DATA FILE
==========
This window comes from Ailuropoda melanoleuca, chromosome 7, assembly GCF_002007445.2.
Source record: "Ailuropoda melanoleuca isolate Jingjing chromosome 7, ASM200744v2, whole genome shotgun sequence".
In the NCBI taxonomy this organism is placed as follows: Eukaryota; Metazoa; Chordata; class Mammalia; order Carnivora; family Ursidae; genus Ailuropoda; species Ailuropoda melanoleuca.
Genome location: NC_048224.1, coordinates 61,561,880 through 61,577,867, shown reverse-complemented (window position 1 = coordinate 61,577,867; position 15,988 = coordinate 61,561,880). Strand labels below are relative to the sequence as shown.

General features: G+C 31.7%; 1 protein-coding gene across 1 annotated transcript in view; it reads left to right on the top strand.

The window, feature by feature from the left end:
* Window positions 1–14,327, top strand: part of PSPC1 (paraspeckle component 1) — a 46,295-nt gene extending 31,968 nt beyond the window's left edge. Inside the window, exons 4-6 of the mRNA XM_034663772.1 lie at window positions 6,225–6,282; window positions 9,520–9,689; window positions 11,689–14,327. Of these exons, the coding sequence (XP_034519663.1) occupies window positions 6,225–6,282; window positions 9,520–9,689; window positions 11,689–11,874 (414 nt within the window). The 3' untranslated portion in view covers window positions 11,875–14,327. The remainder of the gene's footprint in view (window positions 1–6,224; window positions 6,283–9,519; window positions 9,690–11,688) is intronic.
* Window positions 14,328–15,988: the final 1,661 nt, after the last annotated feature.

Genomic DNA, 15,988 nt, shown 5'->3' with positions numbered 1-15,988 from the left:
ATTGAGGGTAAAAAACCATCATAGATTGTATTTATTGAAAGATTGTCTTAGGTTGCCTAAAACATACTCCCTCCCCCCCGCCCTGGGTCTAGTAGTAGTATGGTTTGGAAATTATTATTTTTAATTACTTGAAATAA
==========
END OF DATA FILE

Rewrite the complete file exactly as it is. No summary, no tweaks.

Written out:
This window comes from Ailuropoda melanoleuca, chromosome 7, assembly GCF_002007445.2.
Source record: "Ailuropoda melanoleuca isolate Jingjing chromosome 7, ASM200744v2, whole genome shotgun sequence".
In the NCBI taxonomy this organism is placed as follows: Eukaryota; Metazoa; Chordata; class Mammalia; order Carnivora; family Ursidae; genus Ailuropoda; species Ailuropoda melanoleuca.
Genome location: NC_048224.1, coordinates 61,561,880 through 61,577,867, shown reverse-complemented (window position 1 = coordinate 61,577,867; position 15,988 = coordinate 61,561,880). Strand labels below are relative to the sequence as shown.

General features: G+C 31.7%; 1 protein-coding gene across 1 annotated transcript in view; it reads left to right on the top strand.

The window, feature by feature from the left end:
* Window positions 1–14,327, top strand: part of PSPC1 (paraspeckle component 1) — a 46,295-nt gene extending 31,968 nt beyond the window's left edge. Inside the window, exons 4-6 of the mRNA XM_034663772.1 lie at window positions 6,225–6,282; window positions 9,520–9,689; window positions 11,689–14,327. Of these exons, the coding sequence (XP_034519663.1) occupies window positions 6,225–6,282; window positions 9,520–9,689; window positions 11,689–11,874 (414 nt within the window). The 3' untranslated portion in view covers window positions 11,875–14,327. The remainder of the gene's footprint in view (window positions 1–6,224; window positions 6,283–9,519; window positions 9,690–11,688) is intronic.
* Window positions 14,328–15,988: the final 1,661 nt, after the last annotated feature.

Genomic DNA, 15,988 nt, shown 5'->3' with positions numbered 1-15,988 from the left:
ATTGAGGGTAAAAAACCATCATAGATTGTATTTATTGAAAGATTGTCTTAGGTTGCCTAAAACATACTCCCTCCCCCCCGCCCTGGGTCTAGTAGTAGTATGGTTTGGAAATTATTATTTTTAATTACTTGAAATAA